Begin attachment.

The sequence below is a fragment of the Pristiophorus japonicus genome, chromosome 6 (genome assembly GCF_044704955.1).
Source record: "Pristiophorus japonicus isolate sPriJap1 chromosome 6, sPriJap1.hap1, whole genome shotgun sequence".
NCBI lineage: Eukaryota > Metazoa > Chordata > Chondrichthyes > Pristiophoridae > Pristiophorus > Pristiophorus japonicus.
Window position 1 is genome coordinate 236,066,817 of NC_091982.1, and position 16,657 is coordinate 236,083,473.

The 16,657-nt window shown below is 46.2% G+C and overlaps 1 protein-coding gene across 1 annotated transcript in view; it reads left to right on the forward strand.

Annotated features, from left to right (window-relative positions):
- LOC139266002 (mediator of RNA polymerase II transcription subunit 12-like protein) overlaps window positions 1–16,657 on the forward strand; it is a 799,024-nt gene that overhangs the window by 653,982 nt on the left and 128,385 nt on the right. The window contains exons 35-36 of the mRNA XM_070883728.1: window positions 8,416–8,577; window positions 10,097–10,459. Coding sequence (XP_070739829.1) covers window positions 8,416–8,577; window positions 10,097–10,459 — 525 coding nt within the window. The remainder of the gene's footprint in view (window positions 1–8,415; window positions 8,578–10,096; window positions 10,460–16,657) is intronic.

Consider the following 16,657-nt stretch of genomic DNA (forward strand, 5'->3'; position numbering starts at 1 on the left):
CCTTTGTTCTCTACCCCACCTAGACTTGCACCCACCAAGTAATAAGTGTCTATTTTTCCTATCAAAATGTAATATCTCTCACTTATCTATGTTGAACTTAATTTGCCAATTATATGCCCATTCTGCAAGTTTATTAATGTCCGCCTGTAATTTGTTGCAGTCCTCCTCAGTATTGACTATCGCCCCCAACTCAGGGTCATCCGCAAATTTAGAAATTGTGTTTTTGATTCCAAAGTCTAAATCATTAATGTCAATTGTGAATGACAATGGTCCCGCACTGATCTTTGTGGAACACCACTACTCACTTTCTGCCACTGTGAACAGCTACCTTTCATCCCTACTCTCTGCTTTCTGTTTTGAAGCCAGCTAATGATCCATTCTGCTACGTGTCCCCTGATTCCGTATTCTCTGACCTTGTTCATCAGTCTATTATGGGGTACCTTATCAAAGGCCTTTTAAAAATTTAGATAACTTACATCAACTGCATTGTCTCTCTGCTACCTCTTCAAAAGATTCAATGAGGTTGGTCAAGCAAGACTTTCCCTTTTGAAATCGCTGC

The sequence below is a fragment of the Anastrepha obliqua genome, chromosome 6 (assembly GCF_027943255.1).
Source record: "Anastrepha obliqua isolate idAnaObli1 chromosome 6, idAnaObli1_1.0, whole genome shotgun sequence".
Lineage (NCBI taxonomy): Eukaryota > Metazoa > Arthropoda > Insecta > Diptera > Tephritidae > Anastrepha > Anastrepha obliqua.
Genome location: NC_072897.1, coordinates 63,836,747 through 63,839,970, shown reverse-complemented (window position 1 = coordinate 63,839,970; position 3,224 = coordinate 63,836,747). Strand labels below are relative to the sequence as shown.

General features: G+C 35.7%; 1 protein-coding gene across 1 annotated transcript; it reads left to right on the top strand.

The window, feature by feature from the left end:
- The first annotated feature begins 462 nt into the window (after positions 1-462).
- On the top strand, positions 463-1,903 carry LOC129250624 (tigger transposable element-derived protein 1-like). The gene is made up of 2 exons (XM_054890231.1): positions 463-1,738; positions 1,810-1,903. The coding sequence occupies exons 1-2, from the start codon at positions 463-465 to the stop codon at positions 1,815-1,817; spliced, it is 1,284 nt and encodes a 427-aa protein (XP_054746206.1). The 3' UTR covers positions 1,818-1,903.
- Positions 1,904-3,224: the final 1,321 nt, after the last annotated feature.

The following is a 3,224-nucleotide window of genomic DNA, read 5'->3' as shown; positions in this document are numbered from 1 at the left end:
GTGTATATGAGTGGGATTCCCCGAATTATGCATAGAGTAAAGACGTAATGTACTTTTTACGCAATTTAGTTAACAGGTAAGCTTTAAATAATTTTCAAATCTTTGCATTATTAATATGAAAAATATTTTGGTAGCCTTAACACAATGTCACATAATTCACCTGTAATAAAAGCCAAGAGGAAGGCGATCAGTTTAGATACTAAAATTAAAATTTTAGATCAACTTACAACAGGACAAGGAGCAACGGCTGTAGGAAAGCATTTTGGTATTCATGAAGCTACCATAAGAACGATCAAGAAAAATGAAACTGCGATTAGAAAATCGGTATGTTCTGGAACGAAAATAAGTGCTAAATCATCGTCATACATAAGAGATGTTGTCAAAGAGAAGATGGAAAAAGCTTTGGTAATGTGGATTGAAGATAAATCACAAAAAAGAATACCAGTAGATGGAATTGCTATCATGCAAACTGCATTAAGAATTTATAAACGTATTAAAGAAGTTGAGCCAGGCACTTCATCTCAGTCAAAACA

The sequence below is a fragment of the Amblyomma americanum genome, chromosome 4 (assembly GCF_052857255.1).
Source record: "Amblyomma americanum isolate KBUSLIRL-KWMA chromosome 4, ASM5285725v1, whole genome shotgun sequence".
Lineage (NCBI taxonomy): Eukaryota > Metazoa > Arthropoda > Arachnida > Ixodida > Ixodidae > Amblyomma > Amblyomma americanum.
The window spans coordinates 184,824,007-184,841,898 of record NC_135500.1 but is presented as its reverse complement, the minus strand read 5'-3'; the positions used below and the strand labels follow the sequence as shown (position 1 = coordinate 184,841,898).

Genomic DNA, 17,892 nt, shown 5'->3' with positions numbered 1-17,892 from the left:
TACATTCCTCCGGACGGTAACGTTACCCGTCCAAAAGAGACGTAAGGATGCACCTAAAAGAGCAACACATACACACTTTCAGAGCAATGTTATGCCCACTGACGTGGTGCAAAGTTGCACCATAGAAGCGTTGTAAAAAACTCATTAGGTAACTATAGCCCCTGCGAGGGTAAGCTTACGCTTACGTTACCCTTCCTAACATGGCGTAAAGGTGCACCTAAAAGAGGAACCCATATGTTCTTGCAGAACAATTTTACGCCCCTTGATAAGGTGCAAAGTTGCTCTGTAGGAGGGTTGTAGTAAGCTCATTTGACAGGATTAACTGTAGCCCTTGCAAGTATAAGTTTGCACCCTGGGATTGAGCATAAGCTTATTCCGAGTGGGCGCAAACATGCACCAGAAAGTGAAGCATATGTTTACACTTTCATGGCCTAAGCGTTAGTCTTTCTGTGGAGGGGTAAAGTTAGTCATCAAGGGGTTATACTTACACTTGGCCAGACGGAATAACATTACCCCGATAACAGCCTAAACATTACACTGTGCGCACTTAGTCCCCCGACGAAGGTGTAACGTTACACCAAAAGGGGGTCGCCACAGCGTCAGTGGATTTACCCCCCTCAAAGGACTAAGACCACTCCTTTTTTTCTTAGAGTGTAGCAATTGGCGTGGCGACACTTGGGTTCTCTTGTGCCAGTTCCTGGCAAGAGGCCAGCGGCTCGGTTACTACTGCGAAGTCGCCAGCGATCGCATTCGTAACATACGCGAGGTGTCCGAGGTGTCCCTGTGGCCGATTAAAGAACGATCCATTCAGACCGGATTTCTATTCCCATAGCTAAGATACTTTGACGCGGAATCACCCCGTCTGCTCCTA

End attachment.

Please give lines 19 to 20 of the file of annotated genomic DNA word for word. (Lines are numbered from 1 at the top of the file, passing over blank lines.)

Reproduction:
The following is a 3,224-nucleotide window of genomic DNA, read 5'->3' as shown; positions in this document are numbered from 1 at the left end:
GTGTATATGAGTGGGATTCCCCGAATTATGCATAGAGTAAAGACGTAATGTACTTTTTACGCAATTTAGTTAACAGGTAAGCTTTAAATAATTTTCAAATCTTTGCATTATTAATATGAAAAATATTTTGGTAGCCTTAACACAATGTCACATAATTCACCTGTAATAAAAGCCAAGAGGAAGGCGATCAGTTTAGATACTAAAATTAAAATTTTAGATCAACTTACAACAGGACAAGGAGCAACGGCTGTAGGAAAGCATTTTGGTATTCATGAAGCTACCATAAGAACGATCAAGAAAAATGAAACTGCGATTAGAAAATCGGTATGTTCTGGAACGAAAATAAGTGCTAAATCATCGTCATACATAAGAGATGTTGTCAAAGAGAAGATGGAAAAAGCTTTGGTAATGTGGATTGAAGATAAATCACAAAAAAGAATACCAGTAGATGGAATTGCTATCATGCAAACTGCATTAAGAATTTATAAACGTATTAAAGAAGTTGAGCCAGGCACTTCATCTCAGTCAAAACA